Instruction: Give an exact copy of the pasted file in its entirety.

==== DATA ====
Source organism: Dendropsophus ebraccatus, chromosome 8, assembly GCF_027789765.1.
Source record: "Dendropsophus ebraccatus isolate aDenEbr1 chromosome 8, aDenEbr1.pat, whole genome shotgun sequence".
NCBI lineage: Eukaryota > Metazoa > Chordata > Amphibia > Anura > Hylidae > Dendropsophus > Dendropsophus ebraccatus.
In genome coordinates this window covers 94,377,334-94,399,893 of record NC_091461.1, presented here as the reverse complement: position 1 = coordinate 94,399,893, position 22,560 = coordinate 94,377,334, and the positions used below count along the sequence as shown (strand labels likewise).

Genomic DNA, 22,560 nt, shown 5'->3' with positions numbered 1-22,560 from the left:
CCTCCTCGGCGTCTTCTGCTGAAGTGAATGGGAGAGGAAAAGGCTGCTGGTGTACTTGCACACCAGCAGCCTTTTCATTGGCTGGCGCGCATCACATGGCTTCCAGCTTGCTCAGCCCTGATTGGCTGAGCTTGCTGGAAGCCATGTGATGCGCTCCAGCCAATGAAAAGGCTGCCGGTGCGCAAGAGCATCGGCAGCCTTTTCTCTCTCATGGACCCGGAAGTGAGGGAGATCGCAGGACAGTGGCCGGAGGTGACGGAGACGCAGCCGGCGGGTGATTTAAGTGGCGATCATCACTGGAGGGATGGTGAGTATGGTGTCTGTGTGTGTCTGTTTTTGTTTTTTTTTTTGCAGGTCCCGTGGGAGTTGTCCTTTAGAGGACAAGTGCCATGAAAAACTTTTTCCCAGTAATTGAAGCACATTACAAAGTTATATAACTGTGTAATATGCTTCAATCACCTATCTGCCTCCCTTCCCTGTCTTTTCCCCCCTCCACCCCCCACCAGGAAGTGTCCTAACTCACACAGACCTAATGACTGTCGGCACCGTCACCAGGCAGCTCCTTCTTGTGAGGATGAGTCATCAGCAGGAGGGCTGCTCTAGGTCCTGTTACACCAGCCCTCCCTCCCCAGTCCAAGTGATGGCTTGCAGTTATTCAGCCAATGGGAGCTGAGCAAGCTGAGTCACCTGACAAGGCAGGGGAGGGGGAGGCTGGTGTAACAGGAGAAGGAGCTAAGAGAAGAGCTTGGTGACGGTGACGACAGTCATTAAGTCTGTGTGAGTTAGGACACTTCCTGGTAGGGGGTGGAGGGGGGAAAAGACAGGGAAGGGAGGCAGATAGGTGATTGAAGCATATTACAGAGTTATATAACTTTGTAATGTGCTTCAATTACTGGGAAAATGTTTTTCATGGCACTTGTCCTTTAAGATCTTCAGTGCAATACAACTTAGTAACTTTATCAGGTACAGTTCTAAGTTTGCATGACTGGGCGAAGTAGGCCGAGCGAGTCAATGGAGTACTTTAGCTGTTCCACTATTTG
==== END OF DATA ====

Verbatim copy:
Source organism: Dendropsophus ebraccatus, chromosome 8, assembly GCF_027789765.1.
Source record: "Dendropsophus ebraccatus isolate aDenEbr1 chromosome 8, aDenEbr1.pat, whole genome shotgun sequence".
NCBI lineage: Eukaryota > Metazoa > Chordata > Amphibia > Anura > Hylidae > Dendropsophus > Dendropsophus ebraccatus.
In genome coordinates this window covers 94,377,334-94,399,893 of record NC_091461.1, presented here as the reverse complement: position 1 = coordinate 94,399,893, position 22,560 = coordinate 94,377,334, and the positions used below count along the sequence as shown (strand labels likewise).

Genomic DNA, 22,560 nt, shown 5'->3' with positions numbered 1-22,560 from the left:
CCTCCTCGGCGTCTTCTGCTGAAGTGAATGGGAGAGGAAAAGGCTGCTGGTGTACTTGCACACCAGCAGCCTTTTCATTGGCTGGCGCGCATCACATGGCTTCCAGCTTGCTCAGCCCTGATTGGCTGAGCTTGCTGGAAGCCATGTGATGCGCTCCAGCCAATGAAAAGGCTGCCGGTGCGCAAGAGCATCGGCAGCCTTTTCTCTCTCATGGACCCGGAAGTGAGGGAGATCGCAGGACAGTGGCCGGAGGTGACGGAGACGCAGCCGGCGGGTGATTTAAGTGGCGATCATCACTGGAGGGATGGTGAGTATGGTGTCTGTGTGTGTCTGTTTTTGTTTTTTTTTTTGCAGGTCCCGTGGGAGTTGTCCTTTAGAGGACAAGTGCCATGAAAAACTTTTTCCCAGTAATTGAAGCACATTACAAAGTTATATAACTGTGTAATATGCTTCAATCACCTATCTGCCTCCCTTCCCTGTCTTTTCCCCCCTCCACCCCCCACCAGGAAGTGTCCTAACTCACACAGACCTAATGACTGTCGGCACCGTCACCAGGCAGCTCCTTCTTGTGAGGATGAGTCATCAGCAGGAGGGCTGCTCTAGGTCCTGTTACACCAGCCCTCCCTCCCCAGTCCAAGTGATGGCTTGCAGTTATTCAGCCAATGGGAGCTGAGCAAGCTGAGTCACCTGACAAGGCAGGGGAGGGGGAGGCTGGTGTAACAGGAGAAGGAGCTAAGAGAAGAGCTTGGTGACGGTGACGACAGTCATTAAGTCTGTGTGAGTTAGGACACTTCCTGGTAGGGGGTGGAGGGGGGAAAAGACAGGGAAGGGAGGCAGATAGGTGATTGAAGCATATTACAGAGTTATATAACTTTGTAATGTGCTTCAATTACTGGGAAAATGTTTTTCATGGCACTTGTCCTTTAAGATCTTCAGTGCAATACAACTTAGTAACTTTATCAGGTACAGTTCTAAGTTTGCATGACTGGGCGAAGTAGGCCGAGCGAGTCAATGGAGTACTTTAGCTGTTCCACTATTTG